Tuesday, February 13, 2007

Cruisin' in Iran

The U.S. displaying weapons it says Iran is supplying to Iraqi insurgents, used to kill coalition soldiers, and the Iranians (of course) denying it.

"We categorically deny that we supplied these weapons to the Iraqi terrorists -- the fact that they are obviously manufactured in Iran and are used by our military is merely a coincidence," said an Iranian embassy spokesman, adding, "Death to America. Uh, oh and Israel too. Yeah death to Israel. And the Holocaust never happened."

The munitions, primarily armor-piercing rounds (marked "Made In Iran -- Death to Infidels") have killed 170 coalition soldiers.

Congress all in a dither over it, as the House of Representatives votes on its Manifesto of Cowardice, condemning the president's plan to increase troops in Iraq.

"If at times like this we can't turn tail and run, taking refuge in the safety provided by hiding under our beds, when can we?" said House Speaker Nancy Pelosi.

"Hold me, I'm scared," added Congressman John Murtha.

Congress is all nervous because they're afraid the unveiling of the Iranian munitions signals a move by the administration toward war with Iran.

But we don't need to invade Iran and get ourselves all messy in another land war to stop the Iranians and Syrians from supporting the bad guys in Iraq. There's a perfectly good alternative.

Here's what we should do: Park a couple of Aegis guided missile cruisers in the Persian Gulf, along with an aircraft carrier to provide fighter cover.

Then, we tell the Iranians and Syrians that for every weapon or fighter we find in Iraq that we can trace directly back to them, they lose a factory, a power plant, a transportation hub, a bridge or a government building.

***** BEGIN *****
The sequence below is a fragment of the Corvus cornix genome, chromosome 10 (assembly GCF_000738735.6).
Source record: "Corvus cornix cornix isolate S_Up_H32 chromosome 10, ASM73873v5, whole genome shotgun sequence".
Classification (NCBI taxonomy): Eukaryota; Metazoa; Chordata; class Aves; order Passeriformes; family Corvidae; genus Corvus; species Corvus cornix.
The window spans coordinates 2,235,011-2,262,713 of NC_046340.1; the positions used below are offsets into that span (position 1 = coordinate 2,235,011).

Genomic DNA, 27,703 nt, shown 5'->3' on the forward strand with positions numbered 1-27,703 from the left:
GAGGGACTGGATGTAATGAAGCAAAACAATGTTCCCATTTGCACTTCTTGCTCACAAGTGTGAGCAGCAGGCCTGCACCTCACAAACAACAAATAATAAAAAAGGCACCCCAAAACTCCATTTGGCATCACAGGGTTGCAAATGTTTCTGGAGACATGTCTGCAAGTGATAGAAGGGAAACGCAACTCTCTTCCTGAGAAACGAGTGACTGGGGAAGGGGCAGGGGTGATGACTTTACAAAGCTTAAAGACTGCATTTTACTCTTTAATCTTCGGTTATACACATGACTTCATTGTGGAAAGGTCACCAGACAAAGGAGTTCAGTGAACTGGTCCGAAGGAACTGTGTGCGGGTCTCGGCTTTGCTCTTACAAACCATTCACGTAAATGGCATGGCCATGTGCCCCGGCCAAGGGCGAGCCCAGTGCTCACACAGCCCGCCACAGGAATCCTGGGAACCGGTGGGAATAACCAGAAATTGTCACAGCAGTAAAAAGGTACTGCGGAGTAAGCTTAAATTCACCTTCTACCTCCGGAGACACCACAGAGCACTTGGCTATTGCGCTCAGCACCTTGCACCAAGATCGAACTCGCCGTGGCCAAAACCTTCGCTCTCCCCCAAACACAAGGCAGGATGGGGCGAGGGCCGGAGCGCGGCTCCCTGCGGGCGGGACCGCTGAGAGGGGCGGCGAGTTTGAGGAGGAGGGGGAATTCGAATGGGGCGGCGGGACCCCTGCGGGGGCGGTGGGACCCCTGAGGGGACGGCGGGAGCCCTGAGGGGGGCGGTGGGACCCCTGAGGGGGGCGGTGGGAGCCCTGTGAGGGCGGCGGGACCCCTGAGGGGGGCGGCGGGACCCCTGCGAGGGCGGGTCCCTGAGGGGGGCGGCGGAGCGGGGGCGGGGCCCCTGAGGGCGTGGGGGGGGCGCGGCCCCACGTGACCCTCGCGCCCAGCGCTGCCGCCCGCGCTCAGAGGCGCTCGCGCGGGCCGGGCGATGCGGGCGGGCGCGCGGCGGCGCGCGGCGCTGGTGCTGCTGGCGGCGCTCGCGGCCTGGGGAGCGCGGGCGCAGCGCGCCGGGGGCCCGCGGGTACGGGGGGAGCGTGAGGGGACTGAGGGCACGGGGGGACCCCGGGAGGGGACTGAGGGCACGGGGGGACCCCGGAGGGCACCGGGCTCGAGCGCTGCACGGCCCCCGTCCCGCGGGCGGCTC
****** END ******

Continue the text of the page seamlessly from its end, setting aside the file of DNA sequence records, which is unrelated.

Heck, we'll even give them 30-minutes warning on which target we're going to hit before we launch the cruise missiles, so they have time to get people out.

I call it "reverse insurgency via cruise missile proxy."

Effective, humane, and I'll bet it will back them down.

But we won't do it.

Friday, February 09, 2007

Hybrid Conservative

I took delivery of my 2007 Toyota Prius Hybrid this week -- the results of about two years of research/procrastinating.

"But Jblog," you say with astonishment, "Only quiche-eaters, treehuggers, dirt-worshippers and earthmuffins drive hybrids."

Not so, however -- it's actually the PERFECT car for a registered Republican like me. Lemme tell you why:

-- Tax breaks -- The purchase qualifies for a $1,500 federal income tax credit -- that's a credit, not a deduction, so it comes right off the bottom line. (But hurry -- the credit drops to $750 after March 31 and expires later this year. That's why I went for mine now.) Plus in Connecticut you don't have to pay sales tax on new hybrids -- that shaves another $1,500 off the top of the price.

-- Fiscal fitness -- In addition to $3Gs in tax breaks, I qualified for 24 months of 0 percent financing. I estimate that will save me another $2,000 or so over the life of the loan. And I estimate I will save another $1,000 in fuel costs each year. That's $7,000 in savings over the first two years, which well offsets the premium price for purchasing this new technology.

-- Good for America -- I'm currently averaging about 45 mpg, which is about twice what my old car got. America finds itself in direct competition with emerging markets in China and India for the global oil supply, which will push oil prices up over the next decade. Cutting my fuel consumption by half helps take the pressure off. It also means less money in the pockets of terrorists who profit from the oil trade, like Osama Bin Ladin and Hugo Chavez.